In May, mining employment continued to decline (-10,000). Since reaching a peak in September 2014, mining has lost 207,000 jobs. Support activities for mining accounted for three-fourths of the jobs lost during this period, including 6,000 in May…The flip side of the report is also very odd, as unemployment dropped to its lowest level since November 2007, at 4.7%. And the main culprit behind the drop wasn’t more people working, but a seasonally-adjusted 458,000 people dropping out of the work force in May, and over 800,000 people in the last 2 months. Some of this seems to be “regression to the norm”, as the BLS has also said that 2.4 million were added to the work force between September 2015 and March 2016, so the net change in 8 months is still +1.6 million.
Within manufacturing, employment in durable goods declined by 18,000 in May, with job losses of 7,000 in machinery and 3,000 in furniture and related products.
Employment in professional and business services changed little in May (+10,000), after increasing by 55,000 in April. Within the industry, professional and technical services added 26,000 jobs in May, in line with average monthly gains over the prior 12 months. Employment in temporary help services was little changed over the month (-21,000) but is down by 64,000 thus far this year. Employment in other major industries, including construction, wholesale trade, retail trade, transportation and warehousing, financial activities, leisure and hospitality, and government, changed little over the month.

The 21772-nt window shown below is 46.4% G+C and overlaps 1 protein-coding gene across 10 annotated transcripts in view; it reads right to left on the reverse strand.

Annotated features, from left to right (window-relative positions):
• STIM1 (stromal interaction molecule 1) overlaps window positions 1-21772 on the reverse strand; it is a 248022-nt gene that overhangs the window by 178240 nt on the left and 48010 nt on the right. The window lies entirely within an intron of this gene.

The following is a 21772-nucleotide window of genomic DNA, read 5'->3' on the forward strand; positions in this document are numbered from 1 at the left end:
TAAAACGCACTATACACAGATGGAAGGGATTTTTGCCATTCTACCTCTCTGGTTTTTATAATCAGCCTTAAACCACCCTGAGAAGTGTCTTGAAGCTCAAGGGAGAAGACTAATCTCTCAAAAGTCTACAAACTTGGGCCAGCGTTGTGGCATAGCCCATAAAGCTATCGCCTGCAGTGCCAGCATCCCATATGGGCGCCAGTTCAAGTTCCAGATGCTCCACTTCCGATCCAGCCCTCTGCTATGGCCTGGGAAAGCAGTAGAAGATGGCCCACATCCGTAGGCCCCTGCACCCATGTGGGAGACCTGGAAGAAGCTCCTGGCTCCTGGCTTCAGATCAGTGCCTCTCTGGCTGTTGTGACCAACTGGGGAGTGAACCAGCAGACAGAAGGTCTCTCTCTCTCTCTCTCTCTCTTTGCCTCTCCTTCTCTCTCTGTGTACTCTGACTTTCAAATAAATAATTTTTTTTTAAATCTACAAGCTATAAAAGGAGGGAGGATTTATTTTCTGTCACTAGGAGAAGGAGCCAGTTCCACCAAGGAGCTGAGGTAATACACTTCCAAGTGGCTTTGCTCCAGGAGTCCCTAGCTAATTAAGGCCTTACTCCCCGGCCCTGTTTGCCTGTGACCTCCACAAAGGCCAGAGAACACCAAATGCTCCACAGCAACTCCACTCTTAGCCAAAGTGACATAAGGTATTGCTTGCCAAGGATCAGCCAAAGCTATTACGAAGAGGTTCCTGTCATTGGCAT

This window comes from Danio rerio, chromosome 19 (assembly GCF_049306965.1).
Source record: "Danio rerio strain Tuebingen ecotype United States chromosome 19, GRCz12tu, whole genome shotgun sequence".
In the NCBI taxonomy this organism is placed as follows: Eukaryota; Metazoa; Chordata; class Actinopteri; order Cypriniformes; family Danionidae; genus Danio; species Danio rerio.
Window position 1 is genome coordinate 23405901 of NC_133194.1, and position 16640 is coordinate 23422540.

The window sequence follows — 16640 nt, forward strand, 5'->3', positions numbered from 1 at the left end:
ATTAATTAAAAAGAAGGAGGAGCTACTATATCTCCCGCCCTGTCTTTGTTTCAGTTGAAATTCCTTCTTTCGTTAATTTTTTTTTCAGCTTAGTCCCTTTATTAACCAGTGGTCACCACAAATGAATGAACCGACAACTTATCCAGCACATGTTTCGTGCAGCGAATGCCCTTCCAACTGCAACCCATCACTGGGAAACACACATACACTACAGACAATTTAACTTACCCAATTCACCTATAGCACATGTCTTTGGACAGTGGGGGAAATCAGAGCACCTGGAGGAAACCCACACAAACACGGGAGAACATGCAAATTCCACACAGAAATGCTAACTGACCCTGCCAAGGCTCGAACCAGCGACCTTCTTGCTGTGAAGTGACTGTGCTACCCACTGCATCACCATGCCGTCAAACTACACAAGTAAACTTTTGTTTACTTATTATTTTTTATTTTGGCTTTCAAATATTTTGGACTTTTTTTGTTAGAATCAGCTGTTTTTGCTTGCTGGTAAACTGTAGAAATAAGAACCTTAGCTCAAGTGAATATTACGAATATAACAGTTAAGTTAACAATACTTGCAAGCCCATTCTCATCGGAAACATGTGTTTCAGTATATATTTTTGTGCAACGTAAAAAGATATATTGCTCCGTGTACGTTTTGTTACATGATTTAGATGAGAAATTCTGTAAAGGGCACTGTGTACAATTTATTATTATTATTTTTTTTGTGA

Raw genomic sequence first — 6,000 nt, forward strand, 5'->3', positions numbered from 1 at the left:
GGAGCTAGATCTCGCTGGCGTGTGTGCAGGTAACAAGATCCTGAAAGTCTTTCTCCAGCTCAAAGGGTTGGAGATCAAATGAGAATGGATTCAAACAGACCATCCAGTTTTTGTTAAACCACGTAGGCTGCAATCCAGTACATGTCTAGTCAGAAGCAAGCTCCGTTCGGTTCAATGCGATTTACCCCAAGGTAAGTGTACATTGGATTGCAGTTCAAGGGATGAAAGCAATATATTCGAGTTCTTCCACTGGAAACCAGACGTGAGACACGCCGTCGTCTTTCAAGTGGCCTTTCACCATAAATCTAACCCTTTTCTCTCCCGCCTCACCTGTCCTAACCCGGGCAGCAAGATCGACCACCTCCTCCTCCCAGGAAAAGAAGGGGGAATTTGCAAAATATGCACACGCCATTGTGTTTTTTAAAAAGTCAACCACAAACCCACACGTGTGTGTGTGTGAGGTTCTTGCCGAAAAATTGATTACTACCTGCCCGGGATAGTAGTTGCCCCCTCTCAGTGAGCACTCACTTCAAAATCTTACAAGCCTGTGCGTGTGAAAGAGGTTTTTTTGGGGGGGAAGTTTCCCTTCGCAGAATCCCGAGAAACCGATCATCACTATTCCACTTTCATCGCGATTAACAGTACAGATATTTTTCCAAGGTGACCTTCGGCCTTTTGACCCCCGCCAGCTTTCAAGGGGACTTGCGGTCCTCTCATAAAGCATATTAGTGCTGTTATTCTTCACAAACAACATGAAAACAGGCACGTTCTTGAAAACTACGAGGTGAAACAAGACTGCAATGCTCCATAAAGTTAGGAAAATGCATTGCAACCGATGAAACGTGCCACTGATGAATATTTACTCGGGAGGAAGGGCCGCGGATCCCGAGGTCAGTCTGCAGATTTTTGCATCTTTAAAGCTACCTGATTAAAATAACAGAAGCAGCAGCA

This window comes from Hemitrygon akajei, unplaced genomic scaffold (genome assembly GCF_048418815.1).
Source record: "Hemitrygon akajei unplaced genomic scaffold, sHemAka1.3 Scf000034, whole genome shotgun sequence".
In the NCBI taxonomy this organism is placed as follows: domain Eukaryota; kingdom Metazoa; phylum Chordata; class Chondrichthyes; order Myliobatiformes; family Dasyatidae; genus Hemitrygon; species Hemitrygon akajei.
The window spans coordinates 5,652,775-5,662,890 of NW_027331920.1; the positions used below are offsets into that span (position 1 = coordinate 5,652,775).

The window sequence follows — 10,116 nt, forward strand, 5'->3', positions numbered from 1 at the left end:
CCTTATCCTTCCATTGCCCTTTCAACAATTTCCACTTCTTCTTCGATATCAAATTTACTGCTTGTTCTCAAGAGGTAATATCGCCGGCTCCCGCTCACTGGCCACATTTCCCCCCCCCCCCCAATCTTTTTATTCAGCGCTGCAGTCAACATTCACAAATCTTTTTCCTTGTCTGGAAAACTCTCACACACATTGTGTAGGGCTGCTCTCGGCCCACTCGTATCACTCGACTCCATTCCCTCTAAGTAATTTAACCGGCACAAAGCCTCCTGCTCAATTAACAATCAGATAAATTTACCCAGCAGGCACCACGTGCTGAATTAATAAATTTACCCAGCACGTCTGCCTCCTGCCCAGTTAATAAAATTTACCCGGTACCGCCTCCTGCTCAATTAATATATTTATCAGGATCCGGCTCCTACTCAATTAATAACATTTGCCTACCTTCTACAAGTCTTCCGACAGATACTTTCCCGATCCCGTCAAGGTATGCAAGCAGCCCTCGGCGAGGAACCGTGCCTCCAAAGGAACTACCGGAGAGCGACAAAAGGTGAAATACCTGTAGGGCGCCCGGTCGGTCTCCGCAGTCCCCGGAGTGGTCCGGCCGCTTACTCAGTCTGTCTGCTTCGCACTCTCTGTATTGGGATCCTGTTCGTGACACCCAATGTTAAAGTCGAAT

The unemployment rate story in particular is why I’m thinking some of the weirdness in this report has to be related to seasonal adjustments. Take a look at the difference between seasonally-adjusted numbers and the non-seasonal ones for the last 2 months.
Change in private-sector jobs, April + May 2016
April 2016 seasonally adjust. +130,000
April 2016 non-seasonal adjust. +1.027,000
May 2016 seasonally adjust. +25,000
May 2016 non-seasonal adjust. +697,000
Seasonally- adjust. +155,000
Non-seasonal adjust. +1,724,000
Change in labor force, April + May 2016
April 2016 seasonally adjust. -362,000
April 2016 non-seasonal adjust. -366,000
May 2016 seasonally adjust. -458,000
May 2016 non-seasonal adjust. +312,000
Seasonally- adjust. -820,000
Non-seasonal adjust. -54,000
Don't take that last part to mean I don’t think there isn’t cause for concern with job growth in America- past Aprils and Mays also had these types of seasonal deflators, and the seasonally-adjusted numbers were still fine. The last 3 months of March, April, and May 2016 have had average job growth of just over 107,000 private-sector jobs, while the previous 12 months before that had job growth of nearly 220,000 a month. If job growth is getting cut in half, that needs to return to the higher trend fast, or else we may really be sliding into the end of the Obama Jobs Recovery that’s been running for over 6 years.
Let’s keep an eye on things in the near future to see if other indicators are heading downward as well (oddly, most April indicators showed a bounce back from the sub- 1% growth we had at the start of 2016). We also will see if the students that are getting out of class are finding work, or if they add to the below-trend seasonal amounts in the June report. Seems like a big key going forward